Who is advocating for the underserved and under-recognized women in the farming business?  Hailing from Wisconsin, Lisa Kivirist is an author, women-farmer, cottage-food activist, and highly-accomplished entrepreneur. So needless to say, she knows a thing or two about vocation diversification! Lisa is a Senior Fellow Endowed Chair in Agricultural Systems at the Minnesota Institute for Sustainable Agriculture at the University of Minnesota, focusing on identifying opportunities to champion leadership development among female farmers and rural women.  She founded and leads the Rural Women’s Project of the Midwest Organic Sustainable Education Service, an award-winning initiative championing female farmers and food-based entrepreneurs. We’ve got so very much to talk about here and not nearly enough time to do it, so don’t miss out on this info-jammed episode of the Thriving Farmer Podcast!   You’ll hear: What lured Lisa into farming? 1:44 What Lisa was aiming for when she started an organic farm 3:52 How she transitioned from farmer to farmer *and* advocate 5:24 What prompted Lisa to write ‘Soil Sisters?’ 6:26 What specific challenges women face in farming 7:32 What advantages women have in farming 11:05 What (if any) funding options women farmers have 13:14 How the Soil Sisters event began 15:47 What MOSES In Her Boots is all about 19:09 Why Lisa focuses on collaborative learning 23:39 What Lisa’s book ‘Homemade For Sale’ is all about 28:44 What steps most states require you to take in order to go through with food product development 32:31 How Lisa ensures her products stand out in the market 34:00 Some of the cottage food entrepreneurs Lisa has worked with and their projects 38:18  What happened with Lisa’s lawsuit against the state of Wisconsin about the ban of baked goods sales 41:04 About the biggest opportunities for farmers in 2020 46:10 The biggest mistake Lisa sees newer farmers making 49:08 The scoop with Lisa’s new bakery 52:02 What Lisa’s favorite farming tool is 57:16 Where you can find out more about Lisa and her work 58:23   About the Guest:Farmer, author, agriculture advocate, innkeeper, parent, passionate food preserver and zucchini enthusiast. Lisa Kivirist thrives on wearing multiple hats under the sustainable agriculture umbrella, deeply rooted and based on her family's farm in southwestern Wisconsin. Resources: Instagram -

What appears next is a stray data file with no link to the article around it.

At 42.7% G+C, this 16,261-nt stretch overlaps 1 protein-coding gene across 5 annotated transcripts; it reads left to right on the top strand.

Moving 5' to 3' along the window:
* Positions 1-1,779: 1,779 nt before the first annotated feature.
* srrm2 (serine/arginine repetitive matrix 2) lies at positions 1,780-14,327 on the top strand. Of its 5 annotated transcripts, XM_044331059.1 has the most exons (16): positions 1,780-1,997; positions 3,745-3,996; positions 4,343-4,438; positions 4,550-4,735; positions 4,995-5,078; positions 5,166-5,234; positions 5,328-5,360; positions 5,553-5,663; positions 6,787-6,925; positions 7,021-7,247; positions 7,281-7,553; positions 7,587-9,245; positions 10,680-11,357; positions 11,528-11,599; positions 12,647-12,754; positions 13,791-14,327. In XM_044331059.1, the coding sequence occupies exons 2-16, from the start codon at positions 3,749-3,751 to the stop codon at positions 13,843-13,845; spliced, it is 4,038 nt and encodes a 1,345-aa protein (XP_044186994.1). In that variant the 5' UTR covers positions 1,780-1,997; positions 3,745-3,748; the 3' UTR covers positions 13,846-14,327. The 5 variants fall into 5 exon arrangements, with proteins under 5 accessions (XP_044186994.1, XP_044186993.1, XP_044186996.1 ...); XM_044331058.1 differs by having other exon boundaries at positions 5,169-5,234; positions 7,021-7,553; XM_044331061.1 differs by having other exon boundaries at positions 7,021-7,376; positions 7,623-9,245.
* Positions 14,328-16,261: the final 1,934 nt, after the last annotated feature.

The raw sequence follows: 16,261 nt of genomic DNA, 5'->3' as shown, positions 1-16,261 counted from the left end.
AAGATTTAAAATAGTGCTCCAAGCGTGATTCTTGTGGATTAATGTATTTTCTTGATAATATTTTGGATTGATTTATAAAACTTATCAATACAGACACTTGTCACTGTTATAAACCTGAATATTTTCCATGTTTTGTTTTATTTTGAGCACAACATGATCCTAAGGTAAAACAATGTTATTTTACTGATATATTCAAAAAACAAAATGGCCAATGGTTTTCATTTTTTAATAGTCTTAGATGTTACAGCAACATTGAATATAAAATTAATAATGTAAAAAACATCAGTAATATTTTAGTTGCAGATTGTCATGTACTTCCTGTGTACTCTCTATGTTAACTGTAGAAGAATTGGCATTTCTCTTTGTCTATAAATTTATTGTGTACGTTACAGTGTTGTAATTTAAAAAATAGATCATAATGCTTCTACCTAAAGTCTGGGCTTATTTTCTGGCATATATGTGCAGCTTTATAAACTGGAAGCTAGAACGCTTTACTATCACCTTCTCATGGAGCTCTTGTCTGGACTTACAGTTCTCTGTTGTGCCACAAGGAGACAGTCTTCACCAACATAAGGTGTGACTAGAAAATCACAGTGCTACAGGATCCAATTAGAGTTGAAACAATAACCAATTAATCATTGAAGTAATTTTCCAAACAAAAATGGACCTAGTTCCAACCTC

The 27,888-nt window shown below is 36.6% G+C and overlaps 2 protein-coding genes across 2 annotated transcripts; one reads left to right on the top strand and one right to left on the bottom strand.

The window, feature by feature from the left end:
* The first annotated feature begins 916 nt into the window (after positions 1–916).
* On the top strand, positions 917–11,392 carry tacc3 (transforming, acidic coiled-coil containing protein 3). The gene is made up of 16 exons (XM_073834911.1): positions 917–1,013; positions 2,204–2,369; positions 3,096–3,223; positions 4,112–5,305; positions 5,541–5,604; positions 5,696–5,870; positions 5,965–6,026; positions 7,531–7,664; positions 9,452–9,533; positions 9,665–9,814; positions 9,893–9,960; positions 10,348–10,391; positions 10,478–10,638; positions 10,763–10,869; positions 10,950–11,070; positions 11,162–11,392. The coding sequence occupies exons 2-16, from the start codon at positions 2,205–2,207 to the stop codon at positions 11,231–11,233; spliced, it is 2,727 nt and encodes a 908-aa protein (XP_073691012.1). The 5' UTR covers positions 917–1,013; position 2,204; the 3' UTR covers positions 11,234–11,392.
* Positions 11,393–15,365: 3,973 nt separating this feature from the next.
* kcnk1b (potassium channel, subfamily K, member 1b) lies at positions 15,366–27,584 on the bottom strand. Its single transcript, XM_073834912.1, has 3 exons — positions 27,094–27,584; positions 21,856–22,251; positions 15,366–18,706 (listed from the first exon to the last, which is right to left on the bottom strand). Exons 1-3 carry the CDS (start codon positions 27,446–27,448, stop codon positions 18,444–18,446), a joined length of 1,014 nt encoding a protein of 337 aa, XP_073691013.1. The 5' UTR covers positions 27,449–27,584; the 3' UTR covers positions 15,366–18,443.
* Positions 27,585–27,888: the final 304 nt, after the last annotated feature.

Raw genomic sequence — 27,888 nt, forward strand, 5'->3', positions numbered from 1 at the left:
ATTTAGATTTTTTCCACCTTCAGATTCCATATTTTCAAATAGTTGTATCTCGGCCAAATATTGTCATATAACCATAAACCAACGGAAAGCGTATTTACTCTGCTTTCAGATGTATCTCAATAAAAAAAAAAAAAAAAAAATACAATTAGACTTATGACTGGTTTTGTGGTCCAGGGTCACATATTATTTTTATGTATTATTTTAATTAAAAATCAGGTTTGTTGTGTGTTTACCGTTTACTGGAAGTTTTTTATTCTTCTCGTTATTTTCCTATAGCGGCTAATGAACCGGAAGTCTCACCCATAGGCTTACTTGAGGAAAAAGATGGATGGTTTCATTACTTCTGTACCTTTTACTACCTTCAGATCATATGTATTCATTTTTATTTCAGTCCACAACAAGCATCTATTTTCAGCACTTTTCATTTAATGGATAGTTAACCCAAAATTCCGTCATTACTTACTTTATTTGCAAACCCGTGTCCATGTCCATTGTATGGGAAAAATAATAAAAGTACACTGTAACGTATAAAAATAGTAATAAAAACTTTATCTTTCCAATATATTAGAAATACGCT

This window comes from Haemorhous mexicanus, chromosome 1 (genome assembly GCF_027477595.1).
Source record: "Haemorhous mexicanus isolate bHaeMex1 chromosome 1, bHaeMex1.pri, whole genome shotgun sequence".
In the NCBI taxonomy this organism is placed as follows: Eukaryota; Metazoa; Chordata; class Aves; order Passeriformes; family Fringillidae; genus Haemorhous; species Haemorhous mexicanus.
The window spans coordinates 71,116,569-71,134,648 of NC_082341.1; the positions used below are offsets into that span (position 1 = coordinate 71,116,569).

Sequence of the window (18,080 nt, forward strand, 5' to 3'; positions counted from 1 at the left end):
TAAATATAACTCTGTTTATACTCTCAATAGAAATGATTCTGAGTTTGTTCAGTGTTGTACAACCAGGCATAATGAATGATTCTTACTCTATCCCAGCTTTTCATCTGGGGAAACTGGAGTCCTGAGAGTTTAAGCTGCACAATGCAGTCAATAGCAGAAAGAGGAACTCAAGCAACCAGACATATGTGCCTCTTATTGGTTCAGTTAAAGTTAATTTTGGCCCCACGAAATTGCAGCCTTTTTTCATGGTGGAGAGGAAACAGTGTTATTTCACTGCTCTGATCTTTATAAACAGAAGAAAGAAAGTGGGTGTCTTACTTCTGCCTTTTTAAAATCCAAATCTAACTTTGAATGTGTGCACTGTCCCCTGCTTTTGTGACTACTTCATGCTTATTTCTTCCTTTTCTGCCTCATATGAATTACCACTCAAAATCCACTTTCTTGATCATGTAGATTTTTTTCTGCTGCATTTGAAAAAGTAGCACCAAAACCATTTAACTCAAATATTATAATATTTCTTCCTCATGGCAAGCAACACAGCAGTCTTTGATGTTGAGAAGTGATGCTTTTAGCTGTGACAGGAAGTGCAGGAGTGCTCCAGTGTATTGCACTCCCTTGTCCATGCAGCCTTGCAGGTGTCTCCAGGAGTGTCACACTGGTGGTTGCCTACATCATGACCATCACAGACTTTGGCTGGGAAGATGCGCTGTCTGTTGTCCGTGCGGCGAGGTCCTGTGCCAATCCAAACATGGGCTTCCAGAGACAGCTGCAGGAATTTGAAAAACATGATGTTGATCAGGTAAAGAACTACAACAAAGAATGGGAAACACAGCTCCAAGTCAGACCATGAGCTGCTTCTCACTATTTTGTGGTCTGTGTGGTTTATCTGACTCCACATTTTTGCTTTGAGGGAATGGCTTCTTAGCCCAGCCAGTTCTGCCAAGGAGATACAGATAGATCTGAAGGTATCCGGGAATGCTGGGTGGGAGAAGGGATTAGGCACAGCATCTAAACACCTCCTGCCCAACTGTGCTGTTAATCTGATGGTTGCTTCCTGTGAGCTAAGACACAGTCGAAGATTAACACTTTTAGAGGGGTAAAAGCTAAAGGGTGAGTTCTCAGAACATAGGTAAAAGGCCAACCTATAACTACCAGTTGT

How does a chef become the founder of a restaurant, farming, and catering enterprise? Ken Myszka has shown us that while it’s not easy, it’s certainly doable! Well equipped with impressive culinary experience and a vision for a sustainable farm/restaurant, Ken founded the Epiphany Farms Enterprise in Bloomington, Illinois. His mission is to create a diversified, pasture-based food system that blends beyond organic farming with impeccable food. Ken sees Epiphany Farms as a catalyst for social change. With each experience at providing warm hospitality comes an opportunity to educate about the importance of alternatives to the conventional restaurant industry.  Epiphany Farms now stewards 75 acres of land, operates 5 restaurants and a special events business with 7 venues, and farm to table catering service. Tune in to hear all the fascinating details about what he does and how he does it!   You’ll hear: What Epiphany Farms is all about 0:53 How Ken got into this business 2:09 What a typical day for Ken looks like 15:41 What kinds of products Epiphany Farms produces 17:23 What they offer in their on-farm catering events 20:56 What kind of things Ken built into his new farm property 24:06 How Ken manages to stay focused on the vital tasks on the farm 27:57 The hardest thing Ken has done since starting Epiphany Farms 30:00 Who Ken’s mentors are 33:49 What systems Ken would implement sooner given the chance to turn back time 34:44 How Ken delegates roles to his team 36:49 How Ken went about hiring and retaining his large network of employees 39:45 Why Ken practices open book accounting 51:34 How Ken built the marketing machine for Epiphany Farms  54:23 The differences in marketing approaches between Ken’s restaurants 56:15 About the pros of the vertically integrated farm 1.00:09 The biggest mistake Ken sees newer farmers making 1.05:19  What piece of encouragement Ken would go back and give his past self 1.08:33 How the regulations in the state of Illinois have impacted business 1.13:28 About Ken’s goal for the next 10 years 1.19:04 Ken’s favorite farming tool 1.22:53 Where to find out more about Ken and Epiphany Farms Enterprise 1.28:05    About the Guest: Ken R. Myszka is a professionally trained chef, entrepreneur, sustainable farmer, restaurant owner, and CEO who hails from Downs, IL.  Ken has been trained at the Culinary Institute of New York and has a B.A from the University of Las Vegas.   While in Las Vegas, he worked in the elite kitchens of renowned hotels including Restaurant Guy Savoy and Bradley Ogden at Cesar’s Palace, and Bouchon at the Venetian. Throughout his career Ken trained with many other notable chefs and has worked in recognized restaurants from all over the U.S.   Ken’s return to the Bloomington area brought Epiphany Farms Hospitality Group with a working sustainable farm, event space, and 5 amazing farm to table restaurants.  Ken is committed to supporting, growing, and showcasing a thriving local food culture, in an effort to re-envision the current culinary landscape.   Resources:Website - Facebook - Instagram -,